Bryonny Goodwin
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Full Name (no screen names or handles)
Bryonny Goodwin
School/Organization/Current anthropological attachment
University of Auckland

About Me

I completed my MA(Hons) in 2006 with a historical-anthropological thesis exploring male homosociality in the British Solomon Islands Protectorate.

I am currently working on a proposal for doctoral research and will shortly be tutoring on an introduction to social anthro course.

My very broad interests are masculinities, (post)colonialism, integrating historical anthropology with contemporary fieldwork, craft and tradition revivals, self-sufficient and back-to-the-land movements, utopia and utopian thought, anti-capitalism and critiques of modernity.

Comment Wall (1 comment)

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At 1:30pm on July 5, 2009, Richard Irvine said…
Hello. Yes, I am indeed the person who studies monks/ monasteries. In terms of relationship to the past, I think the key concept here is the vow of stability. Commitment to a particular place and perseverance within a particular (pre-existing) local community. On the walls of the refectory are portraits of past abbots and other historically significant members of the monastic household; ancestors whose contributions of the community still loom large, whose writings are still studied and referred to, whose personalities are still subjects of conversation. And this stability is also visible in the monastic cemetery on the monastery grounds. At the end of the life cycle, monks are buried in this place they have made a vow of stability to, and row after row of black cast iron crosses form a massed community with the deceased. So even in death these monks belong to the community, and stability continues even when the life of the individual monk is at an end. So the dead and the past are always a part of the social life of the monastery. Not sure how much that conjures up overlaps, but I suspect in any social unit where the endurance of that unit over time is a key issue, these kinds of social relations through time are an important feature.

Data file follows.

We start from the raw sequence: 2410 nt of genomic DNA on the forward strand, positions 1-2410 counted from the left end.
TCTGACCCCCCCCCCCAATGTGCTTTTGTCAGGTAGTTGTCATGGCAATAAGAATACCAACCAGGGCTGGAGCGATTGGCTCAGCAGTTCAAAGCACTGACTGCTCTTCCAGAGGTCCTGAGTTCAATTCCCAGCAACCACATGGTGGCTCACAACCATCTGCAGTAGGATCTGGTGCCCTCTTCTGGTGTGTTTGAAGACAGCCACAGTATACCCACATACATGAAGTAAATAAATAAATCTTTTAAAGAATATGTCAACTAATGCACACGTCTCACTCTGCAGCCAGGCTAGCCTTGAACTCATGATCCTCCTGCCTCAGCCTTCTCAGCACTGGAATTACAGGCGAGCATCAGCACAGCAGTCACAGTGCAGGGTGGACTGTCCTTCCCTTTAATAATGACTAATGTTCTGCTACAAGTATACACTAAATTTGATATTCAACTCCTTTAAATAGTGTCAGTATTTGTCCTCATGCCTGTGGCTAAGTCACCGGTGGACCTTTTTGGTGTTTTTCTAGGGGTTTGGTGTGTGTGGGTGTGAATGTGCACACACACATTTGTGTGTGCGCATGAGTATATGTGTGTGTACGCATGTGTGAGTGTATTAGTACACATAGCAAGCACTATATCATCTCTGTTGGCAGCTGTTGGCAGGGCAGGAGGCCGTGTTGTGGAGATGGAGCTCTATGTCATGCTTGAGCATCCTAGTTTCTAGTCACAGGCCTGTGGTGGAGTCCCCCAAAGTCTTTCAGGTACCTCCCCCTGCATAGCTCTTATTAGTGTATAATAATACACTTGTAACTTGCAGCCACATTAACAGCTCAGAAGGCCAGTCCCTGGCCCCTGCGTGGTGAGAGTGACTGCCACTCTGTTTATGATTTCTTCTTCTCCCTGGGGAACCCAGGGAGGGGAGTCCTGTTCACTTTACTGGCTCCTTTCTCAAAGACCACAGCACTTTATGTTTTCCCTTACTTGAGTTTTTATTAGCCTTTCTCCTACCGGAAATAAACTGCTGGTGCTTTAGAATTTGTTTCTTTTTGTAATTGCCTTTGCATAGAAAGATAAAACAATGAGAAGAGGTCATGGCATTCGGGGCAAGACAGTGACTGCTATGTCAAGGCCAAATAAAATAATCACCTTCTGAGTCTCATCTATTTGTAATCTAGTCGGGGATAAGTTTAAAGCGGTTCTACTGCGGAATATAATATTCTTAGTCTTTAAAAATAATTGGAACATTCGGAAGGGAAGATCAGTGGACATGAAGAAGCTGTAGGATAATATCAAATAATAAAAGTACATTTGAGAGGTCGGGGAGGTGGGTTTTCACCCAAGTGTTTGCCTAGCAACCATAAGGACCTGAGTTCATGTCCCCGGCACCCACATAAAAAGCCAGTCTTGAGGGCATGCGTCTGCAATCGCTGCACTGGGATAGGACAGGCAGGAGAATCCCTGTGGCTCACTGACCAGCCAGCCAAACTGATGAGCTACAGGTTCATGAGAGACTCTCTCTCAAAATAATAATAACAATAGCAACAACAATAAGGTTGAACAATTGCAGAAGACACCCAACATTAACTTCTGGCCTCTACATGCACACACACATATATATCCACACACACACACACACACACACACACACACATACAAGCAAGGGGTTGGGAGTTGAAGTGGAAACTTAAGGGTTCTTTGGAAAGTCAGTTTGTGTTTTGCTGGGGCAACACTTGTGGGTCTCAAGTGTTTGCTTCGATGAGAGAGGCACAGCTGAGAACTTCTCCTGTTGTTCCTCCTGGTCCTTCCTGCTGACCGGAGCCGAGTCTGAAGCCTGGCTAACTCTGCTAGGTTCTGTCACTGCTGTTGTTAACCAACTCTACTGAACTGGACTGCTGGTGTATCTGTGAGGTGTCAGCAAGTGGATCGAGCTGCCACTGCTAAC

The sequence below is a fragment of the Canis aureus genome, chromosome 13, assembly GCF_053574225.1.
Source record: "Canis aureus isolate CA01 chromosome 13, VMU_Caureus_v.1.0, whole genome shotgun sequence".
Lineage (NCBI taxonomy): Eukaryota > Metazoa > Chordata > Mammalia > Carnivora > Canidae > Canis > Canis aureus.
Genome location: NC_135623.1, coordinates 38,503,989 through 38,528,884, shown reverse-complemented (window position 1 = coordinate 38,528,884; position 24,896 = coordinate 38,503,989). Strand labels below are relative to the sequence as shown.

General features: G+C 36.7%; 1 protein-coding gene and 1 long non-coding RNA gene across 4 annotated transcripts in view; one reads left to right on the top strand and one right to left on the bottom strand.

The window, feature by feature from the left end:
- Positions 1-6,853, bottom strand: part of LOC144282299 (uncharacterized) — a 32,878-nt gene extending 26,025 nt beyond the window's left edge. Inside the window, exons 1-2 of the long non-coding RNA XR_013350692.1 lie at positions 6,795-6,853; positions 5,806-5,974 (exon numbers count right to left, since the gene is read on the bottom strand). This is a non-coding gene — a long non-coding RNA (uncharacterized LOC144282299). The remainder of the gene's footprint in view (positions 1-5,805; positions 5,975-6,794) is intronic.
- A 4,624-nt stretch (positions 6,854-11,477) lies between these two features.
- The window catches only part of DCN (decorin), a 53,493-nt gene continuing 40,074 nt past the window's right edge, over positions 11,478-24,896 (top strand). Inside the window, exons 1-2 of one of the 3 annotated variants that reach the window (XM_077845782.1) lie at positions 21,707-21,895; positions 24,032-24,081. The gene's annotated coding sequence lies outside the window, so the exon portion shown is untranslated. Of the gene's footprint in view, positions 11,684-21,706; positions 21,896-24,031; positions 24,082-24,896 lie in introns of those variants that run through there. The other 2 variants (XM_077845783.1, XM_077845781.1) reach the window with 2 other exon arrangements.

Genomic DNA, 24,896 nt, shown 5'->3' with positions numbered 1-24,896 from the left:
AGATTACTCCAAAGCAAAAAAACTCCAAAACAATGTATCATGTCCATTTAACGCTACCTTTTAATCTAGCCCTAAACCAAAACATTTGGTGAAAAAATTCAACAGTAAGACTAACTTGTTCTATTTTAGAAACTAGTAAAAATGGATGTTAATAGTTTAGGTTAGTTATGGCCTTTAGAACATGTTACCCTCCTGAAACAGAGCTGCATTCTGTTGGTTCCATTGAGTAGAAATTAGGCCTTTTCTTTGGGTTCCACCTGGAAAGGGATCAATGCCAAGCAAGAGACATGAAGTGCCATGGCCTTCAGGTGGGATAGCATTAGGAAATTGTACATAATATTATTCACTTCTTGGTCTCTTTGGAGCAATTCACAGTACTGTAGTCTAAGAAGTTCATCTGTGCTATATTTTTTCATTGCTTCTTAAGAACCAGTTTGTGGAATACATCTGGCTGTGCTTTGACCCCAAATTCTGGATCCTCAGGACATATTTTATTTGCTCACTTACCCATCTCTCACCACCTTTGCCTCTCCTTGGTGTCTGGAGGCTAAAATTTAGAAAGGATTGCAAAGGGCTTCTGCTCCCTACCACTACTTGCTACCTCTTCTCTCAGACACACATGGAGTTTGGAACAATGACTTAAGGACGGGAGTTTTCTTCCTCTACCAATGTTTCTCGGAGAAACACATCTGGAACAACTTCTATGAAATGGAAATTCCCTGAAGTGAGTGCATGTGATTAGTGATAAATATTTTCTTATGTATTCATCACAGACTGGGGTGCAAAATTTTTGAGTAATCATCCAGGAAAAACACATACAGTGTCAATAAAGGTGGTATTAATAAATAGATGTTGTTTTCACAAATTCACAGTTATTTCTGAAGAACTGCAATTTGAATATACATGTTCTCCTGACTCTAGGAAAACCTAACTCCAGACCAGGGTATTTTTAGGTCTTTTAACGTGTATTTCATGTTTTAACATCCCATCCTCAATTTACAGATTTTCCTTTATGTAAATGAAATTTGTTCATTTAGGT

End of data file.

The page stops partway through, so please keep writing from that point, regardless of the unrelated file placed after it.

Incidentally, I'm also have another line of interest in your fieldsite, as in the past, I used to work on Gibraltar, so I have a continuing interest in British colonial relations.


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